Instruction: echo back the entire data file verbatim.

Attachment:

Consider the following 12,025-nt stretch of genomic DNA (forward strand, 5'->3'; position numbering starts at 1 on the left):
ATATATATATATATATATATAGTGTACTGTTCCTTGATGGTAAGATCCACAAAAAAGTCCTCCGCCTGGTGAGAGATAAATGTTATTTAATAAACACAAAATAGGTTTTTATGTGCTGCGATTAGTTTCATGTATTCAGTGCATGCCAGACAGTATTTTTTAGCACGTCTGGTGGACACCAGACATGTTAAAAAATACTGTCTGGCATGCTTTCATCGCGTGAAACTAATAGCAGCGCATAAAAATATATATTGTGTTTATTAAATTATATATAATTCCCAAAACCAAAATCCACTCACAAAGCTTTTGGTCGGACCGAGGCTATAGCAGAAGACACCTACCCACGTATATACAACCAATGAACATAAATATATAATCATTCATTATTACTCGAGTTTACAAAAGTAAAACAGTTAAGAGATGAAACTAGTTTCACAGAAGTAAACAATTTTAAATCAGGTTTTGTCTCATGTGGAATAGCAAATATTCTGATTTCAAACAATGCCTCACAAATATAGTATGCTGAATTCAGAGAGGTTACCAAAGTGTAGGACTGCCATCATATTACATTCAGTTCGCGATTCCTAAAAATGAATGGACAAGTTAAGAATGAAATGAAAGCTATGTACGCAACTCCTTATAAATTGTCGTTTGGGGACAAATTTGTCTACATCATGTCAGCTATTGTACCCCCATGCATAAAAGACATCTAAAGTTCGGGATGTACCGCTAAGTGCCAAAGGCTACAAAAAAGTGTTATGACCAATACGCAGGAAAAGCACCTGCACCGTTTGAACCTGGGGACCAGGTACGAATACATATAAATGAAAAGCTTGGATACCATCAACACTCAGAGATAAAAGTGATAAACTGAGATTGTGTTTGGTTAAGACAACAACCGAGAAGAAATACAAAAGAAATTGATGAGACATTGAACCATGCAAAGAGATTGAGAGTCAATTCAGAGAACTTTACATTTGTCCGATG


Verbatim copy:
Consider the following 12,025-nt stretch of genomic DNA (forward strand, 5'->3'; position numbering starts at 1 on the left):
ATATATATATATATATATATAGTGTACTGTTCCTTGATGGTAAGATCCACAAAAAAGTCCTCCGCCTGGTGAGAGATAAATGTTATTTAATAAACACAAAATAGGTTTTTATGTGCTGCGATTAGTTTCATGTATTCAGTGCATGCCAGACAGTATTTTTTAGCACGTCTGGTGGACACCAGACATGTTAAAAAATACTGTCTGGCATGCTTTCATCGCGTGAAACTAATAGCAGCGCATAAAAATATATATTGTGTTTATTAAATTATATATAATTCCCAAAACCAAAATCCACTCACAAAGCTTTTGGTCGGACCGAGGCTATAGCAGAAGACACCTACCCACGTATATACAACCAATGAACATAAATATATAATCATTCATTATTACTCGAGTTTACAAAAGTAAAACAGTTAAGAGATGAAACTAGTTTCACAGAAGTAAACAATTTTAAATCAGGTTTTGTCTCATGTGGAATAGCAAATATTCTGATTTCAAACAATGCCTCACAAATATAGTATGCTGAATTCAGAGAGGTTACCAAAGTGTAGGACTGCCATCATATTACATTCAGTTCGCGATTCCTAAAAATGAATGGACAAGTTAAGAATGAAATGAAAGCTATGTACGCAACTCCTTATAAATTGTCGTTTGGGGACAAATTTGTCTACATCATGTCAGCTATTGTACCCCCATGCATAAAAGACATCTAAAGTTCGGGATGTACCGCTAAGTGCCAAAGGCTACAAAAAAGTGTTATGACCAATACGCAGGAAAAGCACCTGCACCGTTTGAACCTGGGGACCAGGTACGAATACATATAAATGAAAAGCTTGGATACCATCAACACTCAGAGATAAAAGTGATAAACTGAGATTGTGTTTGGTTAAGACAACAACCGAGAAGAAATACAAAAGAAATTGATGAGACATTGAACCATGCAAAGAGATTGAGAGTCAATTCAGAGAACTTTACATTTGTCCGATG